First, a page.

Beethoven Update

The same guys who said there was no lead poisoning to explain Beethoven´s deafness have now reported that there was definitely lead poisoning. And arsenic. And mercury.

When we last left the composer, we found out he was not a Beethoven. We are no clearer now on who he was. But we have a better sense of how heavy metal he was.

The result, said Paul Jannetto, the lab director, was stunning. One of Beethoven’s locks had 258 micrograms of lead per gram of hair and the other had 380 micrograms.
A normal level in hair is less than 4 micrograms of lead per gram. Beethoven’s hair also had arsenic levels 13 times what is normal and mercury levels that were 4 times the normal amount. But the high amounts of lead, in particular, could have caused many of his ailments, Dr. Jannetto said. In their letter to Clinical Chemistry, they said ¨Using the Centers for Disease Control and Prevention proposed conversion formula of values from hair lead concentration to blood lead concentration, the estimate of Beethoven’s blood lead concentration would have been 69 to 71 µg/dL. Such lead levels are commonly associated with gastrointestinal and renal ailments and decreased hearing but are not considered high enough to be the sole cause of death.¨

No one is suggesting the composer was deliberately poisoned. But, Jerome Nriagu, an expert on lead poisoning in history and a professor emeritus at the University of Michigan, said that lead had been used in wines and food in 19th-century Europe, as well as in medicines and ointments.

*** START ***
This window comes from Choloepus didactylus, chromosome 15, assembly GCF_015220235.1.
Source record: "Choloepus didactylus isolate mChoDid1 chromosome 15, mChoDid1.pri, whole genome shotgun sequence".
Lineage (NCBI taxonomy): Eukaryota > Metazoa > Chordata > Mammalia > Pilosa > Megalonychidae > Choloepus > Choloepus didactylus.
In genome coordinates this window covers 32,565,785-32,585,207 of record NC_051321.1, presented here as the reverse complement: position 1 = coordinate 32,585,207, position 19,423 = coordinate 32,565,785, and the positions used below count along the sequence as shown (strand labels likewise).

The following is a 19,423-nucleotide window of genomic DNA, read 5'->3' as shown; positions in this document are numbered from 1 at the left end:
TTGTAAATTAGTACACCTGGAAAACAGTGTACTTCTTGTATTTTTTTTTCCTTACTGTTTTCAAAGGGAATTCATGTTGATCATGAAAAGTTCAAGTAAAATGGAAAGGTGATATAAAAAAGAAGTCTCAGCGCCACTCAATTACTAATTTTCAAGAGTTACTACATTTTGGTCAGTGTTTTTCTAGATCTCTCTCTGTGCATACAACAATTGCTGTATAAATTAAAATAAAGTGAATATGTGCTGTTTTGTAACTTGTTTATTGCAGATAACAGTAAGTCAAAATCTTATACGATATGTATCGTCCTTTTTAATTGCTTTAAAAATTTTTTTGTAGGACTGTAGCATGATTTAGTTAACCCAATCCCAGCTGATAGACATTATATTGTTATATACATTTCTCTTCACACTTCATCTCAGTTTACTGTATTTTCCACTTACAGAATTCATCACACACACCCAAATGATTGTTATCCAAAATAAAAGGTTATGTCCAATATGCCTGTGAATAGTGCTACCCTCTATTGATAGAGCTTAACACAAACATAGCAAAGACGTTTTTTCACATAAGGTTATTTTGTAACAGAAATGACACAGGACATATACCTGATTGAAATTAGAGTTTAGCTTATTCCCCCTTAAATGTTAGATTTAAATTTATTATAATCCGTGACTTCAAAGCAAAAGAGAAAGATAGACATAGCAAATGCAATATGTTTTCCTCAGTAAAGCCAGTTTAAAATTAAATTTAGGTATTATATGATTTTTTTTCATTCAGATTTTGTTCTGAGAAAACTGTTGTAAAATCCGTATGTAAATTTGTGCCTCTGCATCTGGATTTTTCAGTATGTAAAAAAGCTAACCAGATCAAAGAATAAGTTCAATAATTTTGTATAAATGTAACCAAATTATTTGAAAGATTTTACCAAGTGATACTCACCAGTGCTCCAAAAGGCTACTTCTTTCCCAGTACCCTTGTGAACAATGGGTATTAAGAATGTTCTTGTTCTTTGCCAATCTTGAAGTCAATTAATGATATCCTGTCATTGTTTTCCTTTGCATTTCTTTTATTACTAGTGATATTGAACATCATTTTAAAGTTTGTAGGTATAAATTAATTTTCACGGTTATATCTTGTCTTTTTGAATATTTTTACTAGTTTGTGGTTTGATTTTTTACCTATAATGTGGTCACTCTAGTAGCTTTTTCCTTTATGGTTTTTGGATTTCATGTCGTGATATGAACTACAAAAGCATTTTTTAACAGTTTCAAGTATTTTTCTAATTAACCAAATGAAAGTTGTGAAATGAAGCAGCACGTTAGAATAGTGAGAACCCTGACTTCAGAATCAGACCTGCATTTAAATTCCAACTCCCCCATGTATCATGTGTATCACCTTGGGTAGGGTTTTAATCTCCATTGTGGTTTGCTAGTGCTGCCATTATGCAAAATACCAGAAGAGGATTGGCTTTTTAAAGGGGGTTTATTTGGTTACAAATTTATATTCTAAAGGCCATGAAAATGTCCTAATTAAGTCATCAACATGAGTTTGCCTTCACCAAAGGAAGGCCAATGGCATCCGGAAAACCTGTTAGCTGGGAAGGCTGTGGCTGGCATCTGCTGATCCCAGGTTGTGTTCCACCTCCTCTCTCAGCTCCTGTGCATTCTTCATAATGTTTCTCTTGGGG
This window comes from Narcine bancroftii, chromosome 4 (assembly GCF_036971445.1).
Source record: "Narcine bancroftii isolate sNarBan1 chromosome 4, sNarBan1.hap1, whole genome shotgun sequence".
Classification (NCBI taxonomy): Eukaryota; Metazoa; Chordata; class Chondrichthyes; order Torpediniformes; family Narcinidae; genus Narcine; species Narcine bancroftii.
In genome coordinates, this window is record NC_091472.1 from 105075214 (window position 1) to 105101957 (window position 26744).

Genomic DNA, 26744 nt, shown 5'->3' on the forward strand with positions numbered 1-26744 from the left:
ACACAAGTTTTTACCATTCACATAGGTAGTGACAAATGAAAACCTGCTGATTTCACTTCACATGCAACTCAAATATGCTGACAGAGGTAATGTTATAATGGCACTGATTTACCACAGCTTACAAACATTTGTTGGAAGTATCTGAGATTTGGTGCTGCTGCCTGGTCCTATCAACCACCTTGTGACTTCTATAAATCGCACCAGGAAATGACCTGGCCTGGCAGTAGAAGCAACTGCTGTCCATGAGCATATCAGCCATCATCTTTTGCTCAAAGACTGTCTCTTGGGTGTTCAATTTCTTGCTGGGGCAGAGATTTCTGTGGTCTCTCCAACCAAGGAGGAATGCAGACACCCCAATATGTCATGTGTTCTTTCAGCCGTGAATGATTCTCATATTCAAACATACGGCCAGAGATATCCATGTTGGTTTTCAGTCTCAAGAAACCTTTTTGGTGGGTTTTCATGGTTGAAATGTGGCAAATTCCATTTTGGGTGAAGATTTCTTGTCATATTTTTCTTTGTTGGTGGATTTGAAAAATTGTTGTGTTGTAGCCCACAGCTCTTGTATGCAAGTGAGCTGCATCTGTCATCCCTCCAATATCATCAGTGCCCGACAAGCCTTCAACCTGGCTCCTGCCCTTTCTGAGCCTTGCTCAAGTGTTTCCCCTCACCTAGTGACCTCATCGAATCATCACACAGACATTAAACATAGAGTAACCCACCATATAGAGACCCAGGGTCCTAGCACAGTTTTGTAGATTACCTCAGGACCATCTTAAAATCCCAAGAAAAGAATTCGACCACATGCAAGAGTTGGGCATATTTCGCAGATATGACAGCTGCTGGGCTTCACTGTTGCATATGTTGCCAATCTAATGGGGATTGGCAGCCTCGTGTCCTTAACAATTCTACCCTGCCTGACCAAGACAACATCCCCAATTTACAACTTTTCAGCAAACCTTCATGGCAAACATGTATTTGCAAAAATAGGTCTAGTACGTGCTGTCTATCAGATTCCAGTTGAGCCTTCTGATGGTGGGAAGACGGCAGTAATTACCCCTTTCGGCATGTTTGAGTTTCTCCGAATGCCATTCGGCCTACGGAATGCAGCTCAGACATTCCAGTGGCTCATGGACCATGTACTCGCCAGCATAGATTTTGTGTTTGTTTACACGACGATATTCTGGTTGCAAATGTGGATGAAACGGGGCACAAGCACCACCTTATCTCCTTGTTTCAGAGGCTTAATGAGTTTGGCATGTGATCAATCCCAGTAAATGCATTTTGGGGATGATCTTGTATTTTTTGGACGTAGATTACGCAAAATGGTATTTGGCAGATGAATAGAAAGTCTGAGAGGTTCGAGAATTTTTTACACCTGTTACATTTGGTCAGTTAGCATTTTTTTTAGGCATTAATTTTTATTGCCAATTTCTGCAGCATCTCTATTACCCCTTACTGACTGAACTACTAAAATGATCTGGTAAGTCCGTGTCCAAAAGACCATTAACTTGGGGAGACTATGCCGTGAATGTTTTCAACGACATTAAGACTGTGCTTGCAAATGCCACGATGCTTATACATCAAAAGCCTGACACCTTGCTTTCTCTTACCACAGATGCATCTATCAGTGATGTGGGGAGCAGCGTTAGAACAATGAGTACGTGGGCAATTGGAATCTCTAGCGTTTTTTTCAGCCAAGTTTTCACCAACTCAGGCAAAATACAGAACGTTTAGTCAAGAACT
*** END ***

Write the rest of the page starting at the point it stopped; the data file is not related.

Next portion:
One likely source of Beethoven’s high levels of lead was cheap wine. Lead, in the form of lead acetate, also called “lead sugar,” has a sweet taste. In Beethoven’s time it was often added to poor quality wine to make it taste better.

Wine was also fermented in kettles soldered with lead, which would leach out as the wine aged, Dr. Nriagu said. And, he added, corks on wine bottles were presoaked in lead salt to improve the seal.

Beethoven drank copious amounts of wine, about a bottle a day, and later in his life even more, believing it was good for his health, and also, Dr. Meredith said, because he had become addicted to it. In the last few days before his death at age 56 in 1827, his friends gave him wine by the spoonful.

I´ve heard the story about the orchestra member turning the deaf Beethoven around to face the cheering audience during the Ninth Symphony. But I had no idea how long it had plagued him.

At age 30, 26 years before his death, Beethoven wrote: “For almost 2 years I have ceased to attend any social functions, just because I find it impossible to say to people: I am deaf. If I had any other profession, I might be able to cope with my infirmity, but in my profession it is a terrible handicap. And if my enemies, of whom I have a fair number, were to hear about it, what would they say?”

As one whose profession involves testing people for lead exposure every day, I must say I´m impressed. We pay attention, generally, for any serum lead level above 3 µg/dL. Symptoms can start occurring for anything above 10 µg/dL, and chelation therapy (basically intensive detox) is recommended for levels above 45 µg/dL.